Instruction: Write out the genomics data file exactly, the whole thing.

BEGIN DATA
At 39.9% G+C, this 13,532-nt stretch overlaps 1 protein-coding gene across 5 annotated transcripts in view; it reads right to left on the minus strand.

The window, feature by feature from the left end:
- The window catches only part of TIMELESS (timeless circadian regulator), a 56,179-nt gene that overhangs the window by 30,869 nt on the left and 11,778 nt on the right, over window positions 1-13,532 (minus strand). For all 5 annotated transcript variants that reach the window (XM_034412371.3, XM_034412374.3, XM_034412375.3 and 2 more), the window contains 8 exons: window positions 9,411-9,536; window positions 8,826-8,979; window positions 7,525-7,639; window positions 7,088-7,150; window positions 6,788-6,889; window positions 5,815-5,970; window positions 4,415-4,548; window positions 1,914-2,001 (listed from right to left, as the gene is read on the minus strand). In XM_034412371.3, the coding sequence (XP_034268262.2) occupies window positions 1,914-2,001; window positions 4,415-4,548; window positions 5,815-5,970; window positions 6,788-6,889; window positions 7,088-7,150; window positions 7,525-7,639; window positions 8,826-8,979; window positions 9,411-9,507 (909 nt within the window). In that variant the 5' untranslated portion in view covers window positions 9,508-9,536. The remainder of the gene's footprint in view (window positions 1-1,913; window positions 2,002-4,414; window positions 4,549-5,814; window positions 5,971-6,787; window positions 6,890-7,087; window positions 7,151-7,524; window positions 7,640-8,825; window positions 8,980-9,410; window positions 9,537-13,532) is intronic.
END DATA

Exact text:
At 39.9% G+C, this 13,532-nt stretch overlaps 1 protein-coding gene across 5 annotated transcripts in view; it reads right to left on the minus strand.

The window, feature by feature from the left end:
- The window catches only part of TIMELESS (timeless circadian regulator), a 56,179-nt gene that overhangs the window by 30,869 nt on the left and 11,778 nt on the right, over window positions 1-13,532 (minus strand). For all 5 annotated transcript variants that reach the window (XM_034412371.3, XM_034412374.3, XM_034412375.3 and 2 more), the window contains 8 exons: window positions 9,411-9,536; window positions 8,826-8,979; window positions 7,525-7,639; window positions 7,088-7,150; window positions 6,788-6,889; window positions 5,815-5,970; window positions 4,415-4,548; window positions 1,914-2,001 (listed from right to left, as the gene is read on the minus strand). In XM_034412371.3, the coding sequence (XP_034268262.2) occupies window positions 1,914-2,001; window positions 4,415-4,548; window positions 5,815-5,970; window positions 6,788-6,889; window positions 7,088-7,150; window positions 7,525-7,639; window positions 8,826-8,979; window positions 9,411-9,507 (909 nt within the window). In that variant the 5' untranslated portion in view covers window positions 9,508-9,536. The remainder of the gene's footprint in view (window positions 1-1,913; window positions 2,002-4,414; window positions 4,549-5,814; window positions 5,971-6,787; window positions 6,890-7,087; window positions 7,151-7,524; window positions 7,640-8,825; window positions 8,980-9,410; window positions 9,537-13,532) is intronic.